In defence of Animal Farm
My good comrade over at 'I.R.' has written an entertaining and typically witty post on the apparent problems confronted by a socialist when teaching George Orwell's fairy tale Animal Farm in school. The crucial passage is as follows:
Nevertheless, it is hard to escape the conclusion that, despite Orwell's protestations to the contrary, Animal Farm is, at root, a profoundly conservative book. It is impossible to ignore the central message of the story - the one that overwhelms the reader - i.e. that radical social change is bound to end in disaster because the irredeemably selfish, scheming, power-hungry and callous nature of human beings always asserts itself in the end. The pigs - Napoleon and Squealer, particularly, turn nasty for no reason other than the fact that this is, somehow, in their natures. The pigs, of course, are us - or, at least, us given the slightest sniff of power. There is no serious reference to the various concrete material factors that may have constributed to the rapid degeneration and failure of socialism in Russia. Things go wrong in Animal Farm because it is pre-ordained that they go wrong. It is written in the genes. My personal opinion is that Animal Farm is an awful book - it's philosophically and politically simplistic, resting on hand-waving appeals to some odd, half-articulated, semi-metaphysical entity, stuffed to the seams with conservative normative assumptions, called 'human nature', and it's horribly mean to pigs.
Regretfully, I have to take issue with the assessment of Animal Farm as 'an awful book'. In terms of literature, as a novel, it is incredibly readable and has carefully, well drawn memorable characters, while politically it stands as a devastatingly powerful satire on Stalinism, and totalitarian rule in general. Personally, looking back, when I read it at school as a young anti-capitalist - and I was not taught by a noticeably left wing English teacher - I like to think it helped in some way shift me from my early sympathies for the former USSR and former Eastern bloc - towards Trotskyism. This is not to say there are not weaknesses, relating to the isolation and disillusion with the possibilities for revolutionary change of Orwell himself at the time of writing. As I pointed out on this blog back in August 2005, (crudely paraphrasing an article by John Molyneux on Animal Farm from an old issue of International Socialism):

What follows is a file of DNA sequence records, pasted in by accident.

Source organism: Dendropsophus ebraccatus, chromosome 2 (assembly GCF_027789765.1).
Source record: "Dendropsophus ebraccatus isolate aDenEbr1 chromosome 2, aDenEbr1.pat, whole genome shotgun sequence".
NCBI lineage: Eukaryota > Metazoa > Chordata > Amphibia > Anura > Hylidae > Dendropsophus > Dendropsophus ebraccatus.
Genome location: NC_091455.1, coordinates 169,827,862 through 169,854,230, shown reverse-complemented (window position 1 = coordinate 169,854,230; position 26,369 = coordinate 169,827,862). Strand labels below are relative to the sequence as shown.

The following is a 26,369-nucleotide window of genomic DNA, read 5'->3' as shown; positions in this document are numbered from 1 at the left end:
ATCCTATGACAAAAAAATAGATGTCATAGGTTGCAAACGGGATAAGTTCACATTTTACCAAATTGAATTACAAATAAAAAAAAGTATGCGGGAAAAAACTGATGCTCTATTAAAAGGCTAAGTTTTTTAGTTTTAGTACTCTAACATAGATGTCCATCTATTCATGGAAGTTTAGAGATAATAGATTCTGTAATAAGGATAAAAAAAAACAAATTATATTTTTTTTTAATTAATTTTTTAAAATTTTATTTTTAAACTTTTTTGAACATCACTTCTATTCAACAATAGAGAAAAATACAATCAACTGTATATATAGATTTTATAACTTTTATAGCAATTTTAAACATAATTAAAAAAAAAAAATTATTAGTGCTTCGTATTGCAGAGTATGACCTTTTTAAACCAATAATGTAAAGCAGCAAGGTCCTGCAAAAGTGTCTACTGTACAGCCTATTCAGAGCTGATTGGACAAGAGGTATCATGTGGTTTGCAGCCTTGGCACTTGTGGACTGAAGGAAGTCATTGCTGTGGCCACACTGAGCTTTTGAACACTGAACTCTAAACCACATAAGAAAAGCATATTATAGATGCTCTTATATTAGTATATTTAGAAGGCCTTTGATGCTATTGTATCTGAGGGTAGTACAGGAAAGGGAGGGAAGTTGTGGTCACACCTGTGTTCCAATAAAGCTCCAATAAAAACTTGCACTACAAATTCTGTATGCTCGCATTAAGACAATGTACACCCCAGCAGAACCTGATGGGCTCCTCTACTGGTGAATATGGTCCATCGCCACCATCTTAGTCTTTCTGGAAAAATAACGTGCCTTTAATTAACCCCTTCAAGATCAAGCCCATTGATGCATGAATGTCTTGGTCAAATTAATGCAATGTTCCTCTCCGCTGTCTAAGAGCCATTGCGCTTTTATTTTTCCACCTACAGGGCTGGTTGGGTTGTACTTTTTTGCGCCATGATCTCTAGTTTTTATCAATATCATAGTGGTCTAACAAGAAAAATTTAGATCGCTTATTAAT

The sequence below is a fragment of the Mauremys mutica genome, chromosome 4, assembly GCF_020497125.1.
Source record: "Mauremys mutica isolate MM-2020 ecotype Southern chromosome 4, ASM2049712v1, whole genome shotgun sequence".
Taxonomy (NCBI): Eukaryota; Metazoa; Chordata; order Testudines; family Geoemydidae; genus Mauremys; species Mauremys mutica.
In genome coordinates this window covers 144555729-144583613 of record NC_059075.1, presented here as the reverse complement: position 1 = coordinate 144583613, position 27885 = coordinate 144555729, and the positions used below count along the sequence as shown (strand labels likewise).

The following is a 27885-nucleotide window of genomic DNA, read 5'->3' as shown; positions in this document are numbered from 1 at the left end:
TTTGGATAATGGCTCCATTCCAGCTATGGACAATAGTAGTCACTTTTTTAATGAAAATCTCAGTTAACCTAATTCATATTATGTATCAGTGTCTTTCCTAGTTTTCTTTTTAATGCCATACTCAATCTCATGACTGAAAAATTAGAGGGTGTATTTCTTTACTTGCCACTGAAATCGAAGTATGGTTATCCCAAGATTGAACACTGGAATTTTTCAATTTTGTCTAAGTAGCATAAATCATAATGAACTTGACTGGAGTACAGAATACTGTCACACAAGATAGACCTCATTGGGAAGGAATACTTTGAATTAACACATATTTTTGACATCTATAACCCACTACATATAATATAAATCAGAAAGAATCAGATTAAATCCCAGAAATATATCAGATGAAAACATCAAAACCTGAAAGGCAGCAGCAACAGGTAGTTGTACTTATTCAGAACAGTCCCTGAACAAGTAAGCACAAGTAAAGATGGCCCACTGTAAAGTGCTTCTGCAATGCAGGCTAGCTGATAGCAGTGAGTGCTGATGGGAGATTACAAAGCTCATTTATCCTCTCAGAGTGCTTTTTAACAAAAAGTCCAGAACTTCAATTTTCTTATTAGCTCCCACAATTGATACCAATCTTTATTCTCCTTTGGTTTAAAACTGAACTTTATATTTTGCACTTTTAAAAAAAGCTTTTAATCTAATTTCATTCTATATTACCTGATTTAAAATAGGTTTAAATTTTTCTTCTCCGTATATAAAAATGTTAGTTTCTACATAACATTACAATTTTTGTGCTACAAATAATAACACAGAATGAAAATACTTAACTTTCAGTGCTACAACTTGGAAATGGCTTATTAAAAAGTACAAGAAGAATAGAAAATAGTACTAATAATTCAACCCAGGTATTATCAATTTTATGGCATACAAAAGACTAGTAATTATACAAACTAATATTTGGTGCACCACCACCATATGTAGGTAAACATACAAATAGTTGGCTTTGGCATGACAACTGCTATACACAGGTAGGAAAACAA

For a Marxist, Orwell's depiction of the rise and fall of the Russian Revolution in 'Animal Farm' is rather problematic due, in part, to his apparent conflation of Lenin and Stalin into one character - Napoleon - or rather the absence of a 'Lenin' character altogether. This implies Leninism led to Stalinism in a crude and ahistorical manner. Orwell's failure to acknowledge the devastating impact of the Russian Civil War is also relevant here, to say nothing of his pessimism about the possibilities of working class resistance under Stalinism. However, 'Animal Farm' is a novel - if you want to know more about the Russian Revolution read Trotsky himself as well as Tony Cliff's 'State Capitalism in Russia'.
Indeed, it is redeemable as a book if only for a conversation I overheard a few years ago on a crowded bus through town. Two young women students were quite loudly discussing Animal Farm which they were obviously studying for something or another, and while neither of them had any particularly deep understanding of the Russian Revolution, one of them did correctly note that 'Snowball' was meant to be 'Leon Trotsky.' At that moment, it dawned on me that if it was not for the teaching of Animal Farm in school, in all likelihood almost all schoolkids in Britain would emerge without ever having even heard of one of the most important revolutionary Marxists of the twentieth century. Indeed, in what other possible context would the name Leon Trotsky just come up in an everyday conversation? For that reason alone, socialists today surely stand indebted to George Orwell and to Animal Farm.
PS. Quite irrelevant really, but there was a quite interesting article about Orwell and hypocrisy in politics in the Guardian over the weekend. As Orwell was quoted as saying (from a defence of PG Wodehouse), 'All kinds of petty rats are hunted down, while almost without exception the big rats escape.' When I read that quote, I instinctively found myself thinking of the pro-war 'left', which claims to stand in Orwell's tradition of radical journalism but is purely concerned with hunting down petty rats while letting big rats like Bush and Blair escape their crimes.